Last Updated on by Michael Brockbank
I read an article recently about an expert blogger who only commits to two or three posts per week. From his perspective, the website is a complete success and doesn’t require more content than what’s delivered. His focus is that of the people who follow his blog. He writes for his followers without putting much thought into building content for search engines. This demonstrates how personal views dictate what you would call “success.”
Followers Are Good
Initially, I created most of my websites in order to engage a large audience. I want to write to the masses and possible help those people along the way. I didn’t really put much thought into “followers” until I connected my blogs to WordPress.com through JetPack.
I relish in the idea that my material has attracted others to follow the blog. It means those individuals are interested in what I have to share. As I continue to develop the sites, it’s those individuals who visit my pages who help the other aspects of the site grow. However, they are not the ones I focus my content on. The fact is, I write for search engine optimization in the hopes to attract a larger audience. Headings, bullet lists, keywords and all go into every piece I write in order to score well in search engines – even this one.
Why I Focus More on SEO
I would love nothing more than to sit and write a few blog posts per day and not have to worry about money. Although I developed Writer Sanctuary and Crossing Colorado to help others, eliminating my regular job would allow me to focus more on these sites. You see, I hate life at the moment. Although my primary income centers around freelance writing, which I love, it’s keeping everything else going at the same time that stresses me out. I am spread far too thin, and being a full-time blogger would alleviate a great deal of that pressure.
I implement Adsense, InfoLinks and affiliate ads in order to generate a bit of cash. Currently, I’m making roughly $0.50 per month from the sites. That’s OK, though. Both Writer Sanctuary and Crossing Colorado are relatively new. But in order for those revenue streams to be valid, I need traffic. It’s the traffic from search engines I am hoping to accumulate. The more visitors I get, the greater the potential for making money.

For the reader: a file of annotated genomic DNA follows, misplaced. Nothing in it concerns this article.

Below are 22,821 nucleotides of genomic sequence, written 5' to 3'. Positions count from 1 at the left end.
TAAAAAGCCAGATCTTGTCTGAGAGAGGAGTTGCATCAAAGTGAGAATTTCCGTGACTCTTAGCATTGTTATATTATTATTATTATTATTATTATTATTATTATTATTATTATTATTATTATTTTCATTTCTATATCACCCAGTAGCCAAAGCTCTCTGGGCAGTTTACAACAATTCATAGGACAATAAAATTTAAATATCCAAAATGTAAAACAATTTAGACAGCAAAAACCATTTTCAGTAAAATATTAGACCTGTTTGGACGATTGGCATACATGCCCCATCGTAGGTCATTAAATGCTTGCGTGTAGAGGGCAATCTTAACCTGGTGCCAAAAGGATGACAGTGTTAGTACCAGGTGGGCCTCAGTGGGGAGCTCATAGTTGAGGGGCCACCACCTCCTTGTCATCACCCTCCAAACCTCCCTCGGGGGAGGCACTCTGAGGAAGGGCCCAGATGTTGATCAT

Helping others is still a major concern for me. It’s why I keep writing even though I would make more money scrounging for change in Walmart’s parking lot. I like the idea of someone leaving my sites with a greater understanding of the topic. I’m the type of person who values knowledge in all forms. If one person discovered a life-changing fact on my websites, then this whole process is worth the effort.
I know, I sound a bit on the greedy side. Unfortunately, not all of us can afford to blog as a hobby. If I won the Powerball tomorrow, it would be a different story. I hope no one thinks less of me for wanting to make more money through these sites.
All of the marketing I do for my blogs is based on what’s free and available. Otherwise, I could invest money to attract a larger audience. Since I’m not really selling anything on my site, the return on investment would be quite low.
The Difference Lies in Frequency
After exploring the Internet a bit, I’ve discovered those who value followers create less content than those who focus on SEO. Every article I write earns a few more impressions to the site every day in search enginges. The more I write, the greater the likelihood someone will find something of value. I’ve also discovered that the more content I create, the more often my pages are seen. And not just the ones I recently developed, either. In fact, material on Writer Sanctuary written more than a year ago is gaining more impressions now that I’ve been regularly creating content.
In reality, there is no truly right or wrong way to develop a blog. It all centers around what you call a success. If your goal was to have 10 followers and you have 12, then your site was a success by your own standards. It’s OK to follow the guidelines of others. Just keep in mind that your objectives may be completely different than what someone believes is the right way to develop content.
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